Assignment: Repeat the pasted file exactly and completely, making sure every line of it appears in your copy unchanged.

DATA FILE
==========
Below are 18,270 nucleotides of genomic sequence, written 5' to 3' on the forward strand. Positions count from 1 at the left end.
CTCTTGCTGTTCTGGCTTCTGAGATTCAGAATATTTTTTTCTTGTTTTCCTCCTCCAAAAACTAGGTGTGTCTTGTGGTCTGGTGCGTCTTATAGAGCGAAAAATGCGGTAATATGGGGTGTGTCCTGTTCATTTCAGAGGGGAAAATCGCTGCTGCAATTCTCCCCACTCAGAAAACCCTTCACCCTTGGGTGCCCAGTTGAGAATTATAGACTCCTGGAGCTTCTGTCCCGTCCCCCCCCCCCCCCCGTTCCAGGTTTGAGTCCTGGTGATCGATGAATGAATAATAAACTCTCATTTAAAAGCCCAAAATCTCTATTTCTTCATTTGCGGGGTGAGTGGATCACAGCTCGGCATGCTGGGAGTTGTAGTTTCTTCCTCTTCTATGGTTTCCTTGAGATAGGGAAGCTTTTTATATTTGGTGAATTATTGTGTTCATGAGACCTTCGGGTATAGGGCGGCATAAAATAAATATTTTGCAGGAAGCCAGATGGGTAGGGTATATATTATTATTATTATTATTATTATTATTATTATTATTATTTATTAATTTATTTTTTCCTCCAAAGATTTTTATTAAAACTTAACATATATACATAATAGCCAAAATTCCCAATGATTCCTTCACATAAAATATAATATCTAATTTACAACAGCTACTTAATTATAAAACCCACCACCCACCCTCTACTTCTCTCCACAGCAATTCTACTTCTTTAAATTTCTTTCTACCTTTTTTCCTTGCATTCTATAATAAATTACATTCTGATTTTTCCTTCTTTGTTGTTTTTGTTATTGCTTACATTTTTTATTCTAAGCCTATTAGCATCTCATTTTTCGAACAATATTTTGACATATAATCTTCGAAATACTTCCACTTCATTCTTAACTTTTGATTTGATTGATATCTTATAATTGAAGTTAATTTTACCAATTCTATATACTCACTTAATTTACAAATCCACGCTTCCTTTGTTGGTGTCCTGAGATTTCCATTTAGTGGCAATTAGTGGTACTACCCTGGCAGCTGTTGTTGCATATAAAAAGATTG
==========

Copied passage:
Below are 18,270 nucleotides of genomic sequence, written 5' to 3' on the forward strand. Positions count from 1 at the left end.
CTCTTGCTGTTCTGGCTTCTGAGATTCAGAATATTTTTTTCTTGTTTTCCTCCTCCAAAAACTAGGTGTGTCTTGTGGTCTGGTGCGTCTTATAGAGCGAAAAATGCGGTAATATGGGGTGTGTCCTGTTCATTTCAGAGGGGAAAATCGCTGCTGCAATTCTCCCCACTCAGAAAACCCTTCACCCTTGGGTGCCCAGTTGAGAATTATAGACTCCTGGAGCTTCTGTCCCGTCCCCCCCCCCCCCCCGTTCCAGGTTTGAGTCCTGGTGATCGATGAATGAATAATAAACTCTCATTTAAAAGCCCAAAATCTCTATTTCTTCATTTGCGGGGTGAGTGGATCACAGCTCGGCATGCTGGGAGTTGTAGTTTCTTCCTCTTCTATGGTTTCCTTGAGATAGGGAAGCTTTTTATATTTGGTGAATTATTGTGTTCATGAGACCTTCGGGTATAGGGCGGCATAAAATAAATATTTTGCAGGAAGCCAGATGGGTAGGGTATATATTATTATTATTATTATTATTATTATTATTATTATTATTTATTAATTTATTTTTTCCTCCAAAGATTTTTATTAAAACTTAACATATATACATAATAGCCAAAATTCCCAATGATTCCTTCACATAAAATATAATATCTAATTTACAACAGCTACTTAATTATAAAACCCACCACCCACCCTCTACTTCTCTCCACAGCAATTCTACTTCTTTAAATTTCTTTCTACCTTTTTTCCTTGCATTCTATAATAAATTACATTCTGATTTTTCCTTCTTTGTTGTTTTTGTTATTGCTTACATTTTTTATTCTAAGCCTATTAGCATCTCATTTTTCGAACAATATTTTGACATATAATCTTCGAAATACTTCCACTTCATTCTTAACTTTTGATTTGATTGATATCTTATAATTGAAGTTAATTTTACCAATTCTATATACTCACTTAATTTACAAATCCACGCTTCCTTTGTTGGTGTCCTGAGATTTCCATTTAGTGGCAATTAGTGGTACTACCCTGGCAGCTGTTGTTGCATATAAAAAGATTG